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RFC 769
Rapicom 450 facsimile file format.
J. Postel. September 1980.

 
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Network Working Group J. Postel Request for Comments: 769 ISI 26 September 1980 Rapicom 450 Facsimile File Format --------------------------------- Introduction: Several organizations in the ARPA Internet community have RAPICOM 450 facsimile machines interfaced to computers. This allows these organizations to enter a facsimile representation of a page into a computer file, and to produce a page from stored facsimile data. These organizations can exchange stored facsimile data via file transfer and other protocols. The purpose of this note is to document the format used for these files so that other organizations with compatible facsimile devices can join in this information exchange procedure. The Rapicom 450: The Rapicom 450 has a built in encoding/decoding scheme. It produces data blocks of 585 bits. There are "set up" blocks and "data" blocks. The machine sends/receives several copies of the set up block, but since they are identical only one set up block is stored in the file. Records: Each 585 bit block is placed in a record of 8-bit bytes. The record format is a length byte, a command byte and the data bytes. Each record is an integral number of bytes. The length value includes the length byte and the command byte. The command describes the data in the data field. 0 1 2 3 length +--------+--------+--------+--------+---//---+--------+--------+ | length | command| data | +--------+--------+--------+--------+---//---+--------+--------+ Rapicom 450 Facsimile Record Commands: 56 - SET-UP The command code 56 (70 octal) indicates the following data field is a set up block. Postel [page 1]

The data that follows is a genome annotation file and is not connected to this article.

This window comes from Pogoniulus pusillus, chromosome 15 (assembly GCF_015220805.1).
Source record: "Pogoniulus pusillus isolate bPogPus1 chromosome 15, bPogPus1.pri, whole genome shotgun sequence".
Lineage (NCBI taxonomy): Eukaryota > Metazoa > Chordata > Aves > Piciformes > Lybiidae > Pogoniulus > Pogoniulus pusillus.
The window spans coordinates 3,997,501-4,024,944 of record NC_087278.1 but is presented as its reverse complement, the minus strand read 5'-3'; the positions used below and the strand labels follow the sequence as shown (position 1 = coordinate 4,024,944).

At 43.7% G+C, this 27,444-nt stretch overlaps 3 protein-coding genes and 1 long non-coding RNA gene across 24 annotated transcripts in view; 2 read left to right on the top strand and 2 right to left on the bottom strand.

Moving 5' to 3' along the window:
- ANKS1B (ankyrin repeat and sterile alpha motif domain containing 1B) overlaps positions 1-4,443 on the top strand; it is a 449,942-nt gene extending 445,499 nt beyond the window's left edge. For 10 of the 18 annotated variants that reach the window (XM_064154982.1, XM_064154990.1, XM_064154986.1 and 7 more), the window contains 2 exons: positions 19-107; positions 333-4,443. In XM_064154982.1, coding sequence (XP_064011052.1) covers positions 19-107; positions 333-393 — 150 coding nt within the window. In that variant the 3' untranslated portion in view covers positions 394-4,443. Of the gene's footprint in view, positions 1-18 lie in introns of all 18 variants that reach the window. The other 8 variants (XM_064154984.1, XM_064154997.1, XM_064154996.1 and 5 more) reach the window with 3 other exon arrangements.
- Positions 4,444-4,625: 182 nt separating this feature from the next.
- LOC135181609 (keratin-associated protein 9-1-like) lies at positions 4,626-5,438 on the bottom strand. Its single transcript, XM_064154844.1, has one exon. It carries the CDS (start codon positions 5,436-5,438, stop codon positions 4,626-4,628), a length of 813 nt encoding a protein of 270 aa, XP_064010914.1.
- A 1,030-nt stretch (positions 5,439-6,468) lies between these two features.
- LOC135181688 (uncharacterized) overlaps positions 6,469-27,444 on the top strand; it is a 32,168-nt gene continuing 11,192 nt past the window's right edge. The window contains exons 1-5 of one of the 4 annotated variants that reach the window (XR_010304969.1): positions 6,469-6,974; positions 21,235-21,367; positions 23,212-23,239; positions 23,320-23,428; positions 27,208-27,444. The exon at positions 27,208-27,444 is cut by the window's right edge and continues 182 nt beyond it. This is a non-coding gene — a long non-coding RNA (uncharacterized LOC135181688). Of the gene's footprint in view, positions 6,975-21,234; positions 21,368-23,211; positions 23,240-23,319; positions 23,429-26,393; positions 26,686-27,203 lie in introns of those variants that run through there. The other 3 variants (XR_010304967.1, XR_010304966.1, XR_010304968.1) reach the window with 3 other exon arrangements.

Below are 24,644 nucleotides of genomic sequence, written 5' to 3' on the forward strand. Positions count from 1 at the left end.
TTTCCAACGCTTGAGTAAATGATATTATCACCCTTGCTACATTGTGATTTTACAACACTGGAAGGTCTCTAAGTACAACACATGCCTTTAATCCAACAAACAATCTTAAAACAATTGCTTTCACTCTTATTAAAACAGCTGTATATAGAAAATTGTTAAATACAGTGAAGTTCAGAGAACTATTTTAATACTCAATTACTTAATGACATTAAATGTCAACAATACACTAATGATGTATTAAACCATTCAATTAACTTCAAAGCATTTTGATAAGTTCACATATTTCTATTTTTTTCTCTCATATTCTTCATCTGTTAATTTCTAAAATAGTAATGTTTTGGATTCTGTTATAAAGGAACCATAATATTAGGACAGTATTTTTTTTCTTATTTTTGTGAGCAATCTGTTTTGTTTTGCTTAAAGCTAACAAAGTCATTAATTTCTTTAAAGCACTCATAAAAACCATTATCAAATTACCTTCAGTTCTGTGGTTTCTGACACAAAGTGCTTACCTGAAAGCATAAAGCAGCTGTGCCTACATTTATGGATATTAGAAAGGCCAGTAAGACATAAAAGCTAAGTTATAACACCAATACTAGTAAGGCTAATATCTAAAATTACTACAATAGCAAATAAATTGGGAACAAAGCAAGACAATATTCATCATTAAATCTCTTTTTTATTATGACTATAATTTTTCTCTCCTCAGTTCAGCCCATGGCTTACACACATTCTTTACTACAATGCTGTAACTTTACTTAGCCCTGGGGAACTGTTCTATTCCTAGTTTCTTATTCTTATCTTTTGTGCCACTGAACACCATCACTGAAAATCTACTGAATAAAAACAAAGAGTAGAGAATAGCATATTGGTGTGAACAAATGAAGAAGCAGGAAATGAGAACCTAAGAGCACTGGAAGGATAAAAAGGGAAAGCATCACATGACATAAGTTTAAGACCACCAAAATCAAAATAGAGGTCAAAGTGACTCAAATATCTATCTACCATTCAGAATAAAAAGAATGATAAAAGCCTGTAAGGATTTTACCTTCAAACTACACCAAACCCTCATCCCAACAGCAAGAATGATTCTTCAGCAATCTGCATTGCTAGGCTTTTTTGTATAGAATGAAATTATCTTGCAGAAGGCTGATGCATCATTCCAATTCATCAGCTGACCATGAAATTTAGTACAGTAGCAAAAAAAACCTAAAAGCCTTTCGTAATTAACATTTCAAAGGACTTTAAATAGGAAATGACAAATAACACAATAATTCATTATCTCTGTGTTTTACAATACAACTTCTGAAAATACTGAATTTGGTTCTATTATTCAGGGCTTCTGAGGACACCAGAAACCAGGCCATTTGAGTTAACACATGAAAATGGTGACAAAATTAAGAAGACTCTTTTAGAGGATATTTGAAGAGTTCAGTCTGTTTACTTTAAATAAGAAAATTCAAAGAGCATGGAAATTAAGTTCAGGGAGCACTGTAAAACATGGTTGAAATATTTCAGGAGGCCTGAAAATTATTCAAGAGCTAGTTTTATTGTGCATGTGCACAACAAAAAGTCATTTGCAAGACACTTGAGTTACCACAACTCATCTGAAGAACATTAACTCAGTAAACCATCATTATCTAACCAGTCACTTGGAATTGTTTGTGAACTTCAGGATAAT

26 September 1980 Rapicom 450 Facsimile File Format RFC 769 57 - DATA The command code 57 (71 octal) indicates the following data field is a data block. 58 - END The command code 58 (72 octal) indicates that this is the last record in the file. In this case the length may be 2, indicating that there is no data in this record. Conventions: In the files exchanged to date, each record contains one block. This means the data field is 74 bytes long (585/8=73.125), and the length field has the value 76 (114 octal), except the last record which may carry no data and have a length of 2. The first record of a file is always a SET UP record, the following records are DATA records, until the last record which is an END record. Details: The 585 bit data block is encoded by the Rapicom 450 and so can not be used a bit map unless the encoding/decoding procedure is known and used. The first 24 bits of the block is always a synchronization mark with the value 271 141 344 in octal or 101110010110000111100100 in binary. The low order two bits of the next byte contain a sequence number (modulo 4). The sequence number bits cycle in the order 11, 01, 10, 00, starting with the first DATA record (not the SET UP record). The line below represents a DATA record, where L represents a length bit, C represents a command bit, M represents the synchronization mark, S represents a sequence bit, F represents a fill bit, the dash represents 68 other data octets, and an D represents a data bit. LLLLLLLLCCCCCCCCMMMMMMMMMMMMMMMMMMMMMMMMDDDDDDSSDDDDDDDD-DFFFFFFF In the line below the normal values have been filled in for the length, the command, the synchronization mark and fill bits. 0100110000111001101110010110000111100100DDDDDDSSDDDDDDDD-D0000000 [page 2] Postel

   

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